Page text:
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Mr. Burgher's Art Facts

Chuck Close

Mix Master
About Mr.B

Chuck Close: 1940-****...United States

"If you paint a face big enough, it's hard to ignore."
~Chuck Close

One of the greatest figuration artists, as well as one of my personal favorite artists, is Chuck Close. He is an artist who has created his art in paint, print, and photograph. "Most people are good at too many things. And when you say someone is focused, more often than not what you actually mean is they're very narrow." He is a leader in the area of figuration art and one of the most respected living American artists. He is known for creating his large face paintings that he calls "heads."

Chuck Close was born "a poor white-trash kid from a mill-town" in Monroe, Wisconsin in 1940. As a dyslexic and unathletic high school student he was picked on and had few friends. "I wasn't athletic, I couldn't catch a ball, I couldn't throw a ball, I had all kinds of physical limitations as well. So [art] was it." Because he was seen as an outcast, he was a loaner, but loved taking art classes and was quite skilled. He would draw his friends and gained a reputation as a great artist in his school, but refused to draw people he did not feel were his friends. He went on to attend the University of Washington in Seattle. He then went on to graduate school at Yale University, where he received his MFA under the painter Gabor Peterdi. In those early years in his career, he worked in a style that most would call photorealism. "I think most paintings are a record of the decisions that the artist made. I just perhaps make them a little clearer than some people have." At the age of thirty-two, he got his first big break into the art world when he was working on a series of prints and one of those was bought by the Museum of Modern Art in New York. Starting in the 1970's he made several etching, lithograph, and other means of creating his artworks, which were largely his "heads." In 1988, Close had a spinal blood vessel rupture that resulted in powerful convulsions. This rupture resulted in six weeks in intensive care and Close's permanent partial paralysis.

For most artists this would have been a career ending event. But after his paralysis, he was motivated to continue a career in art. He designed a lifting machine to raise and lower canvases so that he could continue his art career. This art making style also evolved at this point in time. He currently works in a style that many may call abstract expressionists, but he continues to work in his favorite subject, the "heads." His continued work and skill earned him an Honorary Doctor of Fine Arts from Colby College in 1994, University of Massachusetts and Yale University in 1996, and Rhode Island School of Design in 1997.

From the beginning of his career, Close has created his artwork in a very constantly particular way. He begins works for his heads by first taking photos of the persons face. These look a lot like a driver’s license photograph. This photo is created using that grid structure that I spoke of earlier. "I wanted to translate from one flat surface to another. In fact, my learning disabilities controlled a lot of things. I don't recognize faces, so I'm sure it's what drove me to portraits in the first place." He always builds his compositions off of a grid structure. Another note to his work that it is all made by hand. Many artists use various tools and technologies to aid their art while Close has always rejected this. "Some people wonder whether what I do is inspired by a computer and whether or not that kind of imaging is a part of what makes this work contemporary. I absolutely hate technology, and I'm computer illiterate, and I never use any labor-saving devices although I'm not convinced that a computer is a labor-saving device." A single painting can take Close many months to create, but some of his works have taken him years to finish completely. One of his greatest commissioned works was a nine foot by seven foot painting of former-President Bill Clinton, titled President Bill Clinton. Close was invited to the White House by Clinton ten times and even was awarded the National Medal of Arts. He asked for permission to create a portrait of him after taking a large-format Polaroid photo of him. Although the work was bought by a private owner,  who willed it to the National Gallery of Art in Washington D.C. "I joked with the president that he'd be the first persident in the National Gallery- not the National Portrait Gallery- since Gilbert Stuart painted the founding fathers. I told him that he would probably be happier hanging next to Andy Warhol's Elvis than a bunch of other former presidents." Generally, Close dose not work on a true commission. He feels that if he works on commission, the work is not his; it belongs to the person commissioning the artwork. "I'm just making the paintings I want to make and then they go away and money comes in, and there doesn't seem to be much connection between the two."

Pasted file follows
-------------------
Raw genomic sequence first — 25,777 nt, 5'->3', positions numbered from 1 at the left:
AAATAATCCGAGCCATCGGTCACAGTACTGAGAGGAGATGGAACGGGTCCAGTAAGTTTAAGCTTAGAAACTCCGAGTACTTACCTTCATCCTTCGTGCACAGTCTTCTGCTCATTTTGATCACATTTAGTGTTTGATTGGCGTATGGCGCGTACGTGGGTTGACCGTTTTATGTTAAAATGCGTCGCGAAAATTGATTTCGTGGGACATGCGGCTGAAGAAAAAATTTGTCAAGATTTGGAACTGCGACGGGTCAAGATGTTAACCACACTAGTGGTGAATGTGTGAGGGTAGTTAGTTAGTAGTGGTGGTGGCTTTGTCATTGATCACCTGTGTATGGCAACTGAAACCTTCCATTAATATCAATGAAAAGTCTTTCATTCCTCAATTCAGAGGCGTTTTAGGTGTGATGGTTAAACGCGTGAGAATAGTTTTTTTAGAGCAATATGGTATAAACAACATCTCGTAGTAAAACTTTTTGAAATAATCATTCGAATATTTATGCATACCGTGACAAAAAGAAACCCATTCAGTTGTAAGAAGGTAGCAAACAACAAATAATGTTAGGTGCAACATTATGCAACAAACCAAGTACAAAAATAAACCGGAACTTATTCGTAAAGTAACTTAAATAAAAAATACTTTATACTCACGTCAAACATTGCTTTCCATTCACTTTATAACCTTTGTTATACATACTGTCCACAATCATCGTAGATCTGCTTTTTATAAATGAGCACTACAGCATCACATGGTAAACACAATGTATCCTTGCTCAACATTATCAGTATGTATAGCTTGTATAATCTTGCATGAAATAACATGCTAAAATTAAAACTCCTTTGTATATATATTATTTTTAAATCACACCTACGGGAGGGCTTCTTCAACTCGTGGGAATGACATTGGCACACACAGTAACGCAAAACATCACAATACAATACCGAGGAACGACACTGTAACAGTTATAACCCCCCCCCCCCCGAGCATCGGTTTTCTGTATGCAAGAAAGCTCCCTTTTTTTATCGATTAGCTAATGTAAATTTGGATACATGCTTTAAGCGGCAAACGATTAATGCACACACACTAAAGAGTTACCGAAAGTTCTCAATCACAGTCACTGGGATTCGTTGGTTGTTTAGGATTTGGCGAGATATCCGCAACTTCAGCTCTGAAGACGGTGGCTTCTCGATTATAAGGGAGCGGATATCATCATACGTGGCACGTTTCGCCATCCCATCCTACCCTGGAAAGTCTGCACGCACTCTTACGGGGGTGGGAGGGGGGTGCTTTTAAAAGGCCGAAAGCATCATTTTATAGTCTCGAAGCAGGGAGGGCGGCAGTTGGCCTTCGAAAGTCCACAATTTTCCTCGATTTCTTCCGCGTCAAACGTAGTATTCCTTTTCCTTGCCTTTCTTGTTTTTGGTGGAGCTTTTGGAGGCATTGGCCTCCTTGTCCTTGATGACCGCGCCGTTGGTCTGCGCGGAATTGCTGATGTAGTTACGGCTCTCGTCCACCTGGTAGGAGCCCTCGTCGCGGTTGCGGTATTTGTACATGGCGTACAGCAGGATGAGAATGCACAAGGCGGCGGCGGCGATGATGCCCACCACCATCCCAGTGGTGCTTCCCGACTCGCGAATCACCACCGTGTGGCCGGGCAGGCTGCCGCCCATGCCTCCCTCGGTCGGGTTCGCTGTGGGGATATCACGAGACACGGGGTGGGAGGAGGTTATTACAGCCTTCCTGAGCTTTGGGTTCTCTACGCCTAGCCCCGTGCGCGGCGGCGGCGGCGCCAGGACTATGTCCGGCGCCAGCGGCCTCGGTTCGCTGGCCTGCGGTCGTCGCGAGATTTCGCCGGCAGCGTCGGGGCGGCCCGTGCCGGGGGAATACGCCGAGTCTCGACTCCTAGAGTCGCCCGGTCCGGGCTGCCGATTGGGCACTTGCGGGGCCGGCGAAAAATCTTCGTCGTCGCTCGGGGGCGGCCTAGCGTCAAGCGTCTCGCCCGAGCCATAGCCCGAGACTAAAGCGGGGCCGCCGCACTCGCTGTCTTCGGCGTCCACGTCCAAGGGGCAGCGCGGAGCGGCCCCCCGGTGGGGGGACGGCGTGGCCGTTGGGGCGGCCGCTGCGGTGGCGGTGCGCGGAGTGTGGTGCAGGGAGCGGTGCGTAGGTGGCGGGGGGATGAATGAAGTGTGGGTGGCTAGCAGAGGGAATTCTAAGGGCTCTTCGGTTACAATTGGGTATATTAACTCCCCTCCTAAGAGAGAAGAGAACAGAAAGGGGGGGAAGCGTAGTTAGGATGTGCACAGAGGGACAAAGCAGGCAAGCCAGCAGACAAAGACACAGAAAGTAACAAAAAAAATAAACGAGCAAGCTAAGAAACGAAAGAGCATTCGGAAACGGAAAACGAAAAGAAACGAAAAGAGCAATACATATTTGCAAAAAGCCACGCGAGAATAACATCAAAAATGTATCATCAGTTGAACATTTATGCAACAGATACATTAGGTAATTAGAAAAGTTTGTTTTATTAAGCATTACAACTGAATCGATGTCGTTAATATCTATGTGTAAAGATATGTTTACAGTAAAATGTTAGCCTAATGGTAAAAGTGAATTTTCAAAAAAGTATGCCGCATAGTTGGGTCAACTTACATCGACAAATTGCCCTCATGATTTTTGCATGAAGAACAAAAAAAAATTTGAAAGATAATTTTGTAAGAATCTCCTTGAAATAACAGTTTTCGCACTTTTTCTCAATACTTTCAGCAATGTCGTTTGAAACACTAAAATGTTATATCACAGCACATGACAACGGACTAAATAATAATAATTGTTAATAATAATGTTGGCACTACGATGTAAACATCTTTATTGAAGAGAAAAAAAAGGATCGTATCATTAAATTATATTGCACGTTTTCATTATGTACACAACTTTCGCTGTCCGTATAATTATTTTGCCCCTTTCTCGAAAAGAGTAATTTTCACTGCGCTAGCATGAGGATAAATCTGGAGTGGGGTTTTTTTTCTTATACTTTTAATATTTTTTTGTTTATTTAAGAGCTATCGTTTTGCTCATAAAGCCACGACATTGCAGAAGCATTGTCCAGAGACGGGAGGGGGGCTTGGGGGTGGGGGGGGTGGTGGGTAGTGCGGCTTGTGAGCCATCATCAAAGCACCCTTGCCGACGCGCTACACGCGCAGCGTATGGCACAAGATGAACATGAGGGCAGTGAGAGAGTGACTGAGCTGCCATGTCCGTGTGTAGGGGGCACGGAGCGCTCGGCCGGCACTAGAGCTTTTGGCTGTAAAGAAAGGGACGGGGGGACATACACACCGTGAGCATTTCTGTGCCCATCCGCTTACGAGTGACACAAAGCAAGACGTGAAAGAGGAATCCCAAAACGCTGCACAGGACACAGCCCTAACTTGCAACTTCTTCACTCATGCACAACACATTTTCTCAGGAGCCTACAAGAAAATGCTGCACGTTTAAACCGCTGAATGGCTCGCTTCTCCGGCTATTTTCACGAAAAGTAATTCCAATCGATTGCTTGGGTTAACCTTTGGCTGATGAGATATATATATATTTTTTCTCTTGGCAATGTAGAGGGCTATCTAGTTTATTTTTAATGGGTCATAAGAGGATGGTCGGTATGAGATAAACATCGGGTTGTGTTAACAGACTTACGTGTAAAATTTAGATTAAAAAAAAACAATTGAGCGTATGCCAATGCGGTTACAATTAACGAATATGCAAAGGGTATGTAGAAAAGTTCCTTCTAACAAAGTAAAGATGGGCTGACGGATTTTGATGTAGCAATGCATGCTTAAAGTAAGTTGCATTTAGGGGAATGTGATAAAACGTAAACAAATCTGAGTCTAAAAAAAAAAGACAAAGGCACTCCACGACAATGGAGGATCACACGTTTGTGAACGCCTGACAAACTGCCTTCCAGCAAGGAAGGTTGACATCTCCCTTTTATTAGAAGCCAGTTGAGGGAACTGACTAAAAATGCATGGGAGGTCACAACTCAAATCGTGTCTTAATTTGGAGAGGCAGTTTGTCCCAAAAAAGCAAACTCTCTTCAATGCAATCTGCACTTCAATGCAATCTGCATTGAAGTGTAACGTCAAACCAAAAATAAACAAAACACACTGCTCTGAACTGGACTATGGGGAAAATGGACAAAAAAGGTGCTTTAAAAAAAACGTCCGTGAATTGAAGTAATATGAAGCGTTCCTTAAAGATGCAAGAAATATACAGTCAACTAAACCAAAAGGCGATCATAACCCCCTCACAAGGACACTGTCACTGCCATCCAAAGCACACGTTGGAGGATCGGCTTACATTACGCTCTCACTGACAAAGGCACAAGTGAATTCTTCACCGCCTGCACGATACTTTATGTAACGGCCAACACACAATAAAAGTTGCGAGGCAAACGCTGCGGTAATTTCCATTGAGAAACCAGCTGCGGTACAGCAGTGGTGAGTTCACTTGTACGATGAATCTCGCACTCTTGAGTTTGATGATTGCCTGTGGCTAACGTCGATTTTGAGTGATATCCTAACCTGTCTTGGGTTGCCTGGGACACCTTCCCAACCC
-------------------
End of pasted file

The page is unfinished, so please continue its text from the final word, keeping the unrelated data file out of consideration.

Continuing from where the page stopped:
President Bill Clinton

As an artist, I respect Chuck Close’s work very much, but I also identify with some of his personal struggle as a dyslexic student. "I'm very learning-disabled, and I think it drove me to what I'm doing." Words that I have also spoke to many of my students. Art is an area that can drive and motivate our lives in amazing ways. His success in spires me and I feel that it could also inspire students that also struggle with the academic side of life. I wish that I could have Close in class to discuss art history, to get his take on the works throughout history. "You know, the way art history is taught, often there's nothing that tells you why the painting is great. The description of a lousy painting and the description of a great painting will very much sound the same." Maybe it is better if we just make up our own minds.

Mr. Mike Burgher * PO Box 247 * Dallas Center, Iowa. 50063